On Second Anniversary of Quake in Haiti the Situation Remains Dire

January 12, 2012

Today marks the second anniversary of Haiti’s devastating earthquake, but despite some rosy headlines from publications such as the Washington Post about recovery efforts, the situation for Haitians has barely improved. “It is hard to see how the situation today is any better than a year ago,” CEPR Co-Director Mark Weisbrot wrote in a recent statement. “In many areas, such as provision of sanitation facilities and housing to internally displaced persons (IDPs), there has been very little improvement. Meanwhile, the cholera epidemic has infected hundreds of thousands more Haitians during the past year, and killed thousands, with no end yet in sight.” As Mark told USA Today, “There’s been a remarkable lack of progress.”

Since the earthquake, CEPR has closely followed the recovery and reconstruction process, tracking official data, using information from inside UN and NGO meetings, scrutinizing reports, and making our own on-the-ground investigations. This information has been useful for officials, members of Congress, NGO’s, and the media. The Miami Herald cited CEPR this week in reporting “beltway area for-profit development companies received 83 percent of U.S. Agency for International Development Haiti contracts. About 2.5 percent of the funds went to Haitian companies, and less than half of one percent went to Haitian non-profit groups.”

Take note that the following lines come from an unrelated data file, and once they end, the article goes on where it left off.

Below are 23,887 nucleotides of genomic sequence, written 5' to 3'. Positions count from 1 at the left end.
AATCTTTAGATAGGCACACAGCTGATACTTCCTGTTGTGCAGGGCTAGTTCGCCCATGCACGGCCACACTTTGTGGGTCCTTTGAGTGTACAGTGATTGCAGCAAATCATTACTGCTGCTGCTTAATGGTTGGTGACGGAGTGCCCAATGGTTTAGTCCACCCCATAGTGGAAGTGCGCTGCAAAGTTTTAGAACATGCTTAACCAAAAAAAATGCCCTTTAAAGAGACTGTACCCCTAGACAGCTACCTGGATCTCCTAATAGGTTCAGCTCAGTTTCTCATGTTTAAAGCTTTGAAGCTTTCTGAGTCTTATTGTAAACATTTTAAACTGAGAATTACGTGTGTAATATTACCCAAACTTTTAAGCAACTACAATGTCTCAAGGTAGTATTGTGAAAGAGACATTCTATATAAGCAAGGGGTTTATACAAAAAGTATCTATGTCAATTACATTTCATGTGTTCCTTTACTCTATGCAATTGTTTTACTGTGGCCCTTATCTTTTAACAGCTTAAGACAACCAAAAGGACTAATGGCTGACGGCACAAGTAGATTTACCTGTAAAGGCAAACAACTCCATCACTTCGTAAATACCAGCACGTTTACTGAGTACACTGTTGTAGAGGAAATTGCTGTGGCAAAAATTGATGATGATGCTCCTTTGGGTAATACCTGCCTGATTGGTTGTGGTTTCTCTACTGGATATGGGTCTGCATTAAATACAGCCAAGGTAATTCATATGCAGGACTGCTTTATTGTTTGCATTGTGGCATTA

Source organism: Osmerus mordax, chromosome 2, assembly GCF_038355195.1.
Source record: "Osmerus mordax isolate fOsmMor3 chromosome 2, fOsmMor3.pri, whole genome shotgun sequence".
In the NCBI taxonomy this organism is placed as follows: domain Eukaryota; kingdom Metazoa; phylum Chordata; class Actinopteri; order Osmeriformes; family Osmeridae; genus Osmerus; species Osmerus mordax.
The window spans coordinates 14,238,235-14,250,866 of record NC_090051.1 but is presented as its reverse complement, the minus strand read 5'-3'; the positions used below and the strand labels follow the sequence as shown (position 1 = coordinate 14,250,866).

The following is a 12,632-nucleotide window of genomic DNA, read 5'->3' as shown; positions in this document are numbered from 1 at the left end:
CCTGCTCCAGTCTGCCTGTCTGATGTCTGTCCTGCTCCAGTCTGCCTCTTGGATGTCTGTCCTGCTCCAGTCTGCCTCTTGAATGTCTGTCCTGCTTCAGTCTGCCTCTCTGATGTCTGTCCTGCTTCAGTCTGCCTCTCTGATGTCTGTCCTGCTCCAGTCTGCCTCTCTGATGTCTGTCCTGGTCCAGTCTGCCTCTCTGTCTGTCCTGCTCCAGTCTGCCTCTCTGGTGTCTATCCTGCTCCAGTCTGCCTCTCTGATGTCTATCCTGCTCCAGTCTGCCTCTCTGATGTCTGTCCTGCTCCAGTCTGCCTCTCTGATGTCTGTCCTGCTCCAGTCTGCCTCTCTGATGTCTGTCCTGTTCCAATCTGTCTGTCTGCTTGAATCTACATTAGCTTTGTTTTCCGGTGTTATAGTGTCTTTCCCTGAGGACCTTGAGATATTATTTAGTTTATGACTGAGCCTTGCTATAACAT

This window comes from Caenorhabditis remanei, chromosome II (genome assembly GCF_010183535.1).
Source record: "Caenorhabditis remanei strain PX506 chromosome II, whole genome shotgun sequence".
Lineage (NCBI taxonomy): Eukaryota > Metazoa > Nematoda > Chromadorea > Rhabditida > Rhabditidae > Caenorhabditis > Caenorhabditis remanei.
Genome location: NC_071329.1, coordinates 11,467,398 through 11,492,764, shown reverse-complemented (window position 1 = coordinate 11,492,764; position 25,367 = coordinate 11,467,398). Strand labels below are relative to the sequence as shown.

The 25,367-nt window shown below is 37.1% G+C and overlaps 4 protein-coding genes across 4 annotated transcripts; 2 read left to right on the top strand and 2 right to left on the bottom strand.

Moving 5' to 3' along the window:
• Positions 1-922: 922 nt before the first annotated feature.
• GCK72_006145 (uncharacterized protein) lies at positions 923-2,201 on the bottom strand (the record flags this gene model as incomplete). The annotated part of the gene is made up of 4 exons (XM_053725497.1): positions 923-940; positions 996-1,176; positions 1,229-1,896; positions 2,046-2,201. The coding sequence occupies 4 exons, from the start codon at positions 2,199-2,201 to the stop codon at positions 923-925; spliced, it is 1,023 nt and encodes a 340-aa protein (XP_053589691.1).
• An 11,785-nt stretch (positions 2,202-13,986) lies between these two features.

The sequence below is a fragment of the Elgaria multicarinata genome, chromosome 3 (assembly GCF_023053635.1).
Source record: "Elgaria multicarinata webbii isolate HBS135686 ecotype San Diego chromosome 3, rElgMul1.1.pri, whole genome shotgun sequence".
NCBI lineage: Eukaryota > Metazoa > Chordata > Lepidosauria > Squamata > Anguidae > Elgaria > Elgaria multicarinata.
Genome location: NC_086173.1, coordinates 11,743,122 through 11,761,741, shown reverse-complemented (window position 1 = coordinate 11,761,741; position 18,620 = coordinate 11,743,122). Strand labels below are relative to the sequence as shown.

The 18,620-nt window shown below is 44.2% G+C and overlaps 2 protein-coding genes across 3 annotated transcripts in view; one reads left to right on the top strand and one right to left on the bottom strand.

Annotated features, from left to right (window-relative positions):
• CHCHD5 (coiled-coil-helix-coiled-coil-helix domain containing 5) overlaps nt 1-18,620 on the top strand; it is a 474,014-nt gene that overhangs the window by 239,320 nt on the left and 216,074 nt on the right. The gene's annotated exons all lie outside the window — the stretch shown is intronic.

We have also written extensively about important, related issues facing Haiti, from the fatally flawed 2010 presidential election and political intervention by the Organization of American States to the strain of cholera inadvertently introduced into Haiti by UN troops, which has now infected more than 520,000 and killed some 7,000. Mark exclaims in an ABC News report, “It’s outrageous for the UN to try to deny responsibility for bringing cholera to Haiti.” Yet the UN continues to do just that.

For more on Haiti, visit CEPR’s Haiti: Relief and Reconstruction Watch blog, which has a round-up of the media coverage today. Mark and CEPR Research Assistant Jake Johnston have also contributed a chapter to the newly released book, Tectonic Shifts: Haiti Since the Earthquake, published by Kumarian Press, and edited by Mark Schuller and Pablo Morales. CEPR is co-sponsoring an event with Mark Schuller on Jan. 24 at Busboys and Poets in D.C., where he will discuss the book.

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